History of the Stewarts | Battles and Historic Events
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The second Battle of Dunbar
the Scottish general, Sir David Leslie, continued his deliberate strategy of avoiding a direct confrontation with the enemy. His army were not the battle-hardened veterans of the Thirty Years´ War who had taken the field for the Scots at Newburn and Marston Moor. Many of them had perished during the Civil War and the ill fated 1648 invasion of England. Far more had left active service after the former event. This meant that a new army had to be raised and trained by the remaining veterans. Eventually the army comprised some 12,000 soldiers, outnumbering the English army of 11,000 men. Though the Scots were well armed, the pressure of time meant they were poorly trained compared with their English counterparts, all of whom had served with Oliver Cromwell for years. Leslie chose therefore to barricade his troops behind strong fortifications around Edinburgh and refused to be drawn out to meet the English in battle. Furthermore, between Edinburgh and the border, Leslie adopted a scorched earth policy thus forcing Cromwell to obtain all of his supplies from England, most arriving by sea through the port at Dunbar.
Whether in a genuine attempt to avoid prolonging the conflict or whether because of the difficult circumstances he found himself in, Cromwell sought to persuade the Scots to accept the English point of view. Claiming that it was the King and the Scottish clergy who were his enemies rather than the Scottish people, he wrote to the General Assembly of the Kirk on 3 August famously pleading, "I beseech you, in the bowels of Christ, think it possible you may be mistaken." This plea, however, fell on deaf ears.
By early September, the English army, weakened by illness and demoralised by lack of success, began to withdraw towards its supply base at Dunbar. Leslie, believing that the English army was retreating, ordered his army to advance in pursuit. The Scots reached Dunbar first and Leslie positioned his troops on Doon Hill on the eastern edge of the Lammermuir Hills, overlooking the town and the Berwick Road, which was Cromwell´s land route back to England.
However, the Scots army manoeuvred itself into a new position which was subsequently regarded as a tactical blunder. Eager to curtail the mounting cost of the campaign, the Kirk ministers in attendance are said to have put Leslie under great pressure to finish the battle quickly. On 2 September 1650, he brought his army down from Doon Hill and approached the town, hoping to secure the road south over the Spott Burn in preparation for an attack on Cromwell´s encampment. Witnessing Leslie´s men wedge themselves between the deep ditch of the burn, and the slopes of the Lammermuirs behind them, Cromwell realised that here was an opportunity for him to turn the tables on the Scots. He knew that an attack on the Scottish right flank would leave the left flank unengaged and that a successful push against the right would roll the latter back. On observing the manouevre, he is said to have exclaimed, "The Lord hath delivered them into our hands!"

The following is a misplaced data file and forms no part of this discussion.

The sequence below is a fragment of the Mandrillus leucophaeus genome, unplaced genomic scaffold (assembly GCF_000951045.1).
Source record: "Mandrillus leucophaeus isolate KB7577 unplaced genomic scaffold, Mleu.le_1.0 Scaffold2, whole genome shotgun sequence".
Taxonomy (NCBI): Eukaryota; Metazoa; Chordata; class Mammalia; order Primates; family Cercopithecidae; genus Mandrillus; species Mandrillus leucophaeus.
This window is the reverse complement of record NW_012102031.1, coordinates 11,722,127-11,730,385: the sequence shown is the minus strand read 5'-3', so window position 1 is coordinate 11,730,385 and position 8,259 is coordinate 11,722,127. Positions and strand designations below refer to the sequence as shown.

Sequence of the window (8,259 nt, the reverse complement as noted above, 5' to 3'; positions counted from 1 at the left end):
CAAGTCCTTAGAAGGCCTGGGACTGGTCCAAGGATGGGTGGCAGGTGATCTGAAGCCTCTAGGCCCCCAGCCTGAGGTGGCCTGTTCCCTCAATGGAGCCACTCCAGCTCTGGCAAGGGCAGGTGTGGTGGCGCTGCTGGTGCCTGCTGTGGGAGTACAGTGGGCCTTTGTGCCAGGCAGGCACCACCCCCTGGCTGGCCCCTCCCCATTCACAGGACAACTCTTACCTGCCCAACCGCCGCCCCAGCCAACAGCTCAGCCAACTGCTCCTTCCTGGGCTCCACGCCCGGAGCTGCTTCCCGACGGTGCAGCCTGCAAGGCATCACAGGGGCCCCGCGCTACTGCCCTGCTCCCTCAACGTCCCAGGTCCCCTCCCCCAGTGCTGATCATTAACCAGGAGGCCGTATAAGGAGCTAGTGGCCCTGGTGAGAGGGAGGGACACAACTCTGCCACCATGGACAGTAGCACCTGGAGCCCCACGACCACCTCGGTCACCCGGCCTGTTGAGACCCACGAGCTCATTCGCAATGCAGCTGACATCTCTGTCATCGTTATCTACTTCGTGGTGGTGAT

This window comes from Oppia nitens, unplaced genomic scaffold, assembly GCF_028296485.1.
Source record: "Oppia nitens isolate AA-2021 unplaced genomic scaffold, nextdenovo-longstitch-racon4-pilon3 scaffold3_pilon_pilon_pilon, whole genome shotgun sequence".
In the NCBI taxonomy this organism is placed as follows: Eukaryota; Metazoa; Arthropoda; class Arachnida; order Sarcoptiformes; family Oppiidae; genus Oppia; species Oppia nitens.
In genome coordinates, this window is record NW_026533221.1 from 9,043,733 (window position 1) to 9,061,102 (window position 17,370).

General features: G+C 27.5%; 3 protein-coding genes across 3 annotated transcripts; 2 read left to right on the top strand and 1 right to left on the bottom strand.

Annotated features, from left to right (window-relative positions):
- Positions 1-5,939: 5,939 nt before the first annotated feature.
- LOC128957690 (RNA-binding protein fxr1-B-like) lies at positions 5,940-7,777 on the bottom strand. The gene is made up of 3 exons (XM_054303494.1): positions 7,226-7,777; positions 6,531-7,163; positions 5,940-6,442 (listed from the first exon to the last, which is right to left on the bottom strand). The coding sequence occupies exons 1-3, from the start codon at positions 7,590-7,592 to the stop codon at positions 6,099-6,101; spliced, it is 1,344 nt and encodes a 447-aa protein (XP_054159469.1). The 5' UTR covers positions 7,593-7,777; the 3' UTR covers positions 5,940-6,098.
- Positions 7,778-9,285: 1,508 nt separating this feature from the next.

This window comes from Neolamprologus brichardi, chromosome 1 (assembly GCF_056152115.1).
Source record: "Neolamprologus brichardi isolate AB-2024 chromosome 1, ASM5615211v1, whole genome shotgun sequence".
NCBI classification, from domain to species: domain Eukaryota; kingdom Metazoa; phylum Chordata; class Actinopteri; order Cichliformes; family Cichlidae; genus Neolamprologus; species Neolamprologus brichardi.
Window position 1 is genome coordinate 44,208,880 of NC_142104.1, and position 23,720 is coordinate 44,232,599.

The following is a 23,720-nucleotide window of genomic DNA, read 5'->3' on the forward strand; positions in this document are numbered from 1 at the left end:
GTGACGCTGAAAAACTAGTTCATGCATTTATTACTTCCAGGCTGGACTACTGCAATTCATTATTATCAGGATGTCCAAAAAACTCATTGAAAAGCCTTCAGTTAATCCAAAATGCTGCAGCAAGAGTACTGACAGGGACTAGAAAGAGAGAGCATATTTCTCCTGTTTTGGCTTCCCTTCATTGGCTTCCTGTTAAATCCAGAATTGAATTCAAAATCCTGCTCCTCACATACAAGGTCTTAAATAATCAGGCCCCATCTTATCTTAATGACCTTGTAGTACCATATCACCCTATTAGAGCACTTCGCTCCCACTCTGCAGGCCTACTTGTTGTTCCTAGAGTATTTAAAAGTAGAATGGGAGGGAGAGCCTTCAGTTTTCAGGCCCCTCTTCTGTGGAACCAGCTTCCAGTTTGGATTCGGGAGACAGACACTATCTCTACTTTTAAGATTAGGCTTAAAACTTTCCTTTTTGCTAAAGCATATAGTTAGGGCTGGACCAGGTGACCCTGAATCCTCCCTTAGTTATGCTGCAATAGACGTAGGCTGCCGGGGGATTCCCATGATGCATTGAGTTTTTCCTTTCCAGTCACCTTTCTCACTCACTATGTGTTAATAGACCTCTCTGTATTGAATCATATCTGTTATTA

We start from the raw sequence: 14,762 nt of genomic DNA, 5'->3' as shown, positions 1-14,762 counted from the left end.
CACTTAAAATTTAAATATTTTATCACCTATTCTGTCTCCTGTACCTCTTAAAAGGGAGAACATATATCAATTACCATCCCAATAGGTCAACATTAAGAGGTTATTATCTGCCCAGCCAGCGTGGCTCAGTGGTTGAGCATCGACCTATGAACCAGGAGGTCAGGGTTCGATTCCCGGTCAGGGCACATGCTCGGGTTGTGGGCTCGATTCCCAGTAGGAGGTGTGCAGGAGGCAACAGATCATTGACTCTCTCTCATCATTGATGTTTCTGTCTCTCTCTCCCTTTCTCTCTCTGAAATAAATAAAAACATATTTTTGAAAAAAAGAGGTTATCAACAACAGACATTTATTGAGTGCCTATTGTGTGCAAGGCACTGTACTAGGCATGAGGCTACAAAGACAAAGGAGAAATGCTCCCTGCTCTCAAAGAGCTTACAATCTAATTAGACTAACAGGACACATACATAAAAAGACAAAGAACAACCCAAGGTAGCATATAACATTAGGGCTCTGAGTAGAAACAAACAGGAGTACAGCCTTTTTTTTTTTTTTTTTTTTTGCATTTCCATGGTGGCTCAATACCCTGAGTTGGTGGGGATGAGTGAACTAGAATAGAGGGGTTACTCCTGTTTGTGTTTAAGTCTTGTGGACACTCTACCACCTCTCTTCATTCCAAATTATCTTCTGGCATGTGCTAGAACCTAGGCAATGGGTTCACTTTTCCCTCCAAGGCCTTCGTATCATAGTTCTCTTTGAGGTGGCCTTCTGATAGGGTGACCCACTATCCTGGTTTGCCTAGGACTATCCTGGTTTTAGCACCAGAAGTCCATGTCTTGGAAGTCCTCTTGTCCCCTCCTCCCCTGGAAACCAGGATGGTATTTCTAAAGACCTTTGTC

That night, under cover of darkness, Cromwell stealthily redeployed a large number of his troops to a position opposite the Scottish right flank. Just before dawn on 3 September, the English troops, shouting their battle cry "The Lord of Hosts!", launched a surprise frontal attack on the Scots, while Cromwell engaged their right flank. Soldiers in the English centre and on the right caught Leslie´s men unawares but were held at bay by the long pikes of their Scottish opponents. The right flank of the Scots, however, with less freedom to manoeuvre, was pushed back under the weight of superior English numbers until its lines started to disintegrate. Cromwell´s horse then clashed furiously with the Scottish cavalry and succeeded in scattering them. Observing this disaster, the rest of the Scottish army, hopelessly wedged between the Spott or Brox Burn and Doon Hill, lost heart, broke ranks and fled.In the rout that followed, the English cavalry drove the Scots army from the field in disorder. Cromwell reported to Parliament that the "chase and execution" of the fleeing Scots had extended for eight miles.
Cromwell claimed that 3,000 Scots were killed. On the other hand, Sir James Balfour, a senior officer with the Scottish army, noted in his journal that there were "8 or 900 killed". There is similar disagreement about the number of Scottish prisoners taken: Cromwell claimed that there were 10,000, while the English Royalist leader, Sir Edward Walker put the number at 6,000, of which 1,000 sick and wounded men were quickly released.The more conservative estimates of the Scottish casualties are borne out by the fact that, the day after the battle, Leslie retreated to Stirling with some 4,000-5,000 of his remaining troops. The Scots prisoners, of which there were thousands, were marched to Durham Cathedral to be imprisoned. Many died enroute and of those that survived many were transported.
The Battle of Dunbar is seen as Cromwell´s greatest victory, despite how close he came to defeat. It also meant that since the leadership by the Kirk party was now seen as ineffectual - Scotland turned to Charles Stuart.